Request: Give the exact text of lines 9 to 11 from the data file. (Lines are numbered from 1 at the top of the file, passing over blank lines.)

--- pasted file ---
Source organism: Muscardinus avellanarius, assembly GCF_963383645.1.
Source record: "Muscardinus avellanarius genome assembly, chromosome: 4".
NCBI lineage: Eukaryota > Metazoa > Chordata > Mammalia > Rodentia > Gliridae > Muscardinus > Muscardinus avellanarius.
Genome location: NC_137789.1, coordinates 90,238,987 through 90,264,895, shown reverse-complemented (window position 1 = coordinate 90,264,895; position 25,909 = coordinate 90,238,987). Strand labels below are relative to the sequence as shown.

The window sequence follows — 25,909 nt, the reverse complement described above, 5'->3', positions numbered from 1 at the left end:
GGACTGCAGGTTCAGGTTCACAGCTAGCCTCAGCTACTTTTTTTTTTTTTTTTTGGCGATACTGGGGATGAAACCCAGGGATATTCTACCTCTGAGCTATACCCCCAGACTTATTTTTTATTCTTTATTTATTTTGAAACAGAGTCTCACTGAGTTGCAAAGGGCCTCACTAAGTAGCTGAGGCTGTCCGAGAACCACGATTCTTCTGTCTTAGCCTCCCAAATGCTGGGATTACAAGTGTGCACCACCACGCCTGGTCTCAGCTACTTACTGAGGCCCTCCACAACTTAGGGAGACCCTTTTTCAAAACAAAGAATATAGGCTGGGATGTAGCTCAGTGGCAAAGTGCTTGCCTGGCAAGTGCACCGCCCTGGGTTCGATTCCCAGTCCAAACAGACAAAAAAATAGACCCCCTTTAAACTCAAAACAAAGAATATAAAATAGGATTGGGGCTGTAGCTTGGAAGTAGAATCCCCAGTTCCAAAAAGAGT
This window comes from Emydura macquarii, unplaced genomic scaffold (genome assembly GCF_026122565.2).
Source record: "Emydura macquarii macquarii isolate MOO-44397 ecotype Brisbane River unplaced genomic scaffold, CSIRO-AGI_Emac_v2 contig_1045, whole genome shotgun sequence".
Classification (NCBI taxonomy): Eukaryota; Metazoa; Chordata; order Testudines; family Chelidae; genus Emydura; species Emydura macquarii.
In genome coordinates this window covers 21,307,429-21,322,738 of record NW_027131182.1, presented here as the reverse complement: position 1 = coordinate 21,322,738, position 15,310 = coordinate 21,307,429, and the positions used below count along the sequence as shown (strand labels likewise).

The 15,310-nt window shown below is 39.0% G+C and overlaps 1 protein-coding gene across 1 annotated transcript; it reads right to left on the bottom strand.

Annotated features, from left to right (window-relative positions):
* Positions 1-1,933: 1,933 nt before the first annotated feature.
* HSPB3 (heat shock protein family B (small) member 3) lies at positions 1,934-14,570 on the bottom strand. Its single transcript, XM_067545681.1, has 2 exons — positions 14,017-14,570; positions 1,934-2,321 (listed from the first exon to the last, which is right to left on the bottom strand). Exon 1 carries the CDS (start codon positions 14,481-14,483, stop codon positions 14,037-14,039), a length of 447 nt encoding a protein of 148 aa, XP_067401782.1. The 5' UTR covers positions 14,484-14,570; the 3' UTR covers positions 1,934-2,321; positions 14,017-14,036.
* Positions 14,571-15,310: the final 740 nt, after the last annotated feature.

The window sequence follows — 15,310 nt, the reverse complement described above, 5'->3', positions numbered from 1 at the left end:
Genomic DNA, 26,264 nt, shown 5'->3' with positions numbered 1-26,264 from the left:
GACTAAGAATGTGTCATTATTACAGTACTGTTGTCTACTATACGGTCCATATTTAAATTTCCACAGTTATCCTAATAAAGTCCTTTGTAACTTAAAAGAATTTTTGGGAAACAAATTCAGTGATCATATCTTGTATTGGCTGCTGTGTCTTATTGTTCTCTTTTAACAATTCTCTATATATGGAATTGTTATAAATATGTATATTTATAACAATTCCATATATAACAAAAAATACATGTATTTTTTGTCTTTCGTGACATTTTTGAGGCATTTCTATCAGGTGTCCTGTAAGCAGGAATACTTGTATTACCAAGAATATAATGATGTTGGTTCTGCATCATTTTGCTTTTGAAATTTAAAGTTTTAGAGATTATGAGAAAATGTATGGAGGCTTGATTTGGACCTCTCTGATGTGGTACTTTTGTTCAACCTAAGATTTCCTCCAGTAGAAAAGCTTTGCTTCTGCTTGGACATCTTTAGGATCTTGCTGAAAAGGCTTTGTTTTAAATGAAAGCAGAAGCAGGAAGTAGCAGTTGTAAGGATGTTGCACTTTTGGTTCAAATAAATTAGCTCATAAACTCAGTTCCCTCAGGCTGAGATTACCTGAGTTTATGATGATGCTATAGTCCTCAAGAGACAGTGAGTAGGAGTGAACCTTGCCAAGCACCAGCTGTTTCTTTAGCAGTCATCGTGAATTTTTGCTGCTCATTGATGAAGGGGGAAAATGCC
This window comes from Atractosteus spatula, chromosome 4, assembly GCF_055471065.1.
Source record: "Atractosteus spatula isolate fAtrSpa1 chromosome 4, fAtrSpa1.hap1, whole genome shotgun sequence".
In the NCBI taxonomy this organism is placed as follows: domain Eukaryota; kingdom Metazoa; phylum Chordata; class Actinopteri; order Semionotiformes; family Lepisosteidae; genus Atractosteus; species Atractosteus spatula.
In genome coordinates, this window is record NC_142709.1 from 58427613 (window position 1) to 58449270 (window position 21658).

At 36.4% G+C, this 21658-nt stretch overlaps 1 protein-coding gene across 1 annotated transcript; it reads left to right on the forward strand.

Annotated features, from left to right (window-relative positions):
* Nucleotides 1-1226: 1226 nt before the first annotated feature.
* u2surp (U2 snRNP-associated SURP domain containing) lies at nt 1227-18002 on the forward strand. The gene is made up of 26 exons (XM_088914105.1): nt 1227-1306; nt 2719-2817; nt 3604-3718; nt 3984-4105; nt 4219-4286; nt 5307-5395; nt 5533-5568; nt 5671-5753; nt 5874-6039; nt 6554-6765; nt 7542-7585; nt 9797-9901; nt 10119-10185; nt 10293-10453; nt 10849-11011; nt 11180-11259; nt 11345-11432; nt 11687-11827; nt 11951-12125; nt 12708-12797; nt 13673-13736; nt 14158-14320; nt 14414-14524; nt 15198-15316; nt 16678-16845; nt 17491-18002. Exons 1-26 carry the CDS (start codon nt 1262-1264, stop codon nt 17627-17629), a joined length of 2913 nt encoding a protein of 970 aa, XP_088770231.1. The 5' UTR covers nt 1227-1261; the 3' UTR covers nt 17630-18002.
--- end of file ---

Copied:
Classification (NCBI taxonomy): Eukaryota; Metazoa; Chordata; order Testudines; family Chelidae; genus Emydura; species Emydura macquarii.
In genome coordinates this window covers 21,307,429-21,322,738 of record NW_027131182.1, presented here as the reverse complement: position 1 = coordinate 21,322,738, position 15,310 = coordinate 21,307,429, and the positions used below count along the sequence as shown (strand labels likewise).

The 15,310-nt window shown below is 39.0% G+C and overlaps 1 protein-coding gene across 1 annotated transcript; it reads right to left on the bottom strand.